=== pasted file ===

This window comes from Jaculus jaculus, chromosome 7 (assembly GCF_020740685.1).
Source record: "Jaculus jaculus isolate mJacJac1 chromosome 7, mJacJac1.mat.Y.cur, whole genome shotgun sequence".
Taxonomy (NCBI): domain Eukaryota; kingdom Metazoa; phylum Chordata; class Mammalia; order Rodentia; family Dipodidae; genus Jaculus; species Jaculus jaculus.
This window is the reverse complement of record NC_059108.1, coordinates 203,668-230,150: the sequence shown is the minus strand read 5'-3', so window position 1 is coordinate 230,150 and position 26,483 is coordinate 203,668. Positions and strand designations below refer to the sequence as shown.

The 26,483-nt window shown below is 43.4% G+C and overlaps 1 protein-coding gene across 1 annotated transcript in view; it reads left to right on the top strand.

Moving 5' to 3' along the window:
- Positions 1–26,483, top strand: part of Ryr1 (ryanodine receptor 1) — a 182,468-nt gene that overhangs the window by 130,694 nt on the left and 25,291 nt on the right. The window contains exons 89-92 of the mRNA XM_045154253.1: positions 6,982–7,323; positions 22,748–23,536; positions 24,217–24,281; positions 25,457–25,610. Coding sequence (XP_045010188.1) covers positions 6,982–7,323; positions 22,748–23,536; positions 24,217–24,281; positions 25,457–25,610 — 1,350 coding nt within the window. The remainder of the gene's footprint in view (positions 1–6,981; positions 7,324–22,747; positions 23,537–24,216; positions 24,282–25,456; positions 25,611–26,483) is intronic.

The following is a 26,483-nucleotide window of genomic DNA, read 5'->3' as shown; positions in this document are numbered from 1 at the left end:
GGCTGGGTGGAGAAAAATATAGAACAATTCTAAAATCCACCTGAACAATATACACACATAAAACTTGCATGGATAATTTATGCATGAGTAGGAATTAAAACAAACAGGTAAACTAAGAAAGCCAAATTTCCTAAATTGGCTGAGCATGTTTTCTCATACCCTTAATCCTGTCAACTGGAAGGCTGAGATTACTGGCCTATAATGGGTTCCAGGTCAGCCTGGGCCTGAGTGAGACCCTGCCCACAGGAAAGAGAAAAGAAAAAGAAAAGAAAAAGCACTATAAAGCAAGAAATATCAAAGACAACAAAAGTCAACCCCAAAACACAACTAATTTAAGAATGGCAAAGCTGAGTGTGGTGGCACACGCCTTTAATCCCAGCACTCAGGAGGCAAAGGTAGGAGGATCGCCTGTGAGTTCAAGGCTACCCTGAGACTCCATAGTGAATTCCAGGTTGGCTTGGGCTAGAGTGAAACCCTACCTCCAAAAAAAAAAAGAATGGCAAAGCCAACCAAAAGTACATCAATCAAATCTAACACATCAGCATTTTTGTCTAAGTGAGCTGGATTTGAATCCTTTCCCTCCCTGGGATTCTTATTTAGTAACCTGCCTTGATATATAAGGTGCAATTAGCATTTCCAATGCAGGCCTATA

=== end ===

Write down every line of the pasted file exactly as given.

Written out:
This window comes from Jaculus jaculus, chromosome 7 (assembly GCF_020740685.1).
Source record: "Jaculus jaculus isolate mJacJac1 chromosome 7, mJacJac1.mat.Y.cur, whole genome shotgun sequence".
Taxonomy (NCBI): domain Eukaryota; kingdom Metazoa; phylum Chordata; class Mammalia; order Rodentia; family Dipodidae; genus Jaculus; species Jaculus jaculus.
This window is the reverse complement of record NC_059108.1, coordinates 203,668-230,150: the sequence shown is the minus strand read 5'-3', so window position 1 is coordinate 230,150 and position 26,483 is coordinate 203,668. Positions and strand designations below refer to the sequence as shown.

The 26,483-nt window shown below is 43.4% G+C and overlaps 1 protein-coding gene across 1 annotated transcript in view; it reads left to right on the top strand.

Moving 5' to 3' along the window:
- Positions 1–26,483, top strand: part of Ryr1 (ryanodine receptor 1) — a 182,468-nt gene that overhangs the window by 130,694 nt on the left and 25,291 nt on the right. The window contains exons 89-92 of the mRNA XM_045154253.1: positions 6,982–7,323; positions 22,748–23,536; positions 24,217–24,281; positions 25,457–25,610. Coding sequence (XP_045010188.1) covers positions 6,982–7,323; positions 22,748–23,536; positions 24,217–24,281; positions 25,457–25,610 — 1,350 coding nt within the window. The remainder of the gene's footprint in view (positions 1–6,981; positions 7,324–22,747; positions 23,537–24,216; positions 24,282–25,456; positions 25,611–26,483) is intronic.

The following is a 26,483-nucleotide window of genomic DNA, read 5'->3' as shown; positions in this document are numbered from 1 at the left end:
GGCTGGGTGGAGAAAAATATAGAACAATTCTAAAATCCACCTGAACAATATACACACATAAAACTTGCATGGATAATTTATGCATGAGTAGGAATTAAAACAAACAGGTAAACTAAGAAAGCCAAATTTCCTAAATTGGCTGAGCATGTTTTCTCATACCCTTAATCCTGTCAACTGGAAGGCTGAGATTACTGGCCTATAATGGGTTCCAGGTCAGCCTGGGCCTGAGTGAGACCCTGCCCACAGGAAAGAGAAAAGAAAAAGAAAAGAAAAAGCACTATAAAGCAAGAAATATCAAAGACAACAAAAGTCAACCCCAAAACACAACTAATTTAAGAATGGCAAAGCTGAGTGTGGTGGCACACGCCTTTAATCCCAGCACTCAGGAGGCAAAGGTAGGAGGATCGCCTGTGAGTTCAAGGCTACCCTGAGACTCCATAGTGAATTCCAGGTTGGCTTGGGCTAGAGTGAAACCCTACCTCCAAAAAAAAAAAGAATGGCAAAGCCAACCAAAAGTACATCAATCAAATCTAACACATCAGCATTTTTGTCTAAGTGAGCTGGATTTGAATCCTTTCCCTCCCTGGGATTCTTATTTAGTAACCTGCCTTGATATATAAGGTGCAATTAGCATTTCCAATGCAGGCCTATA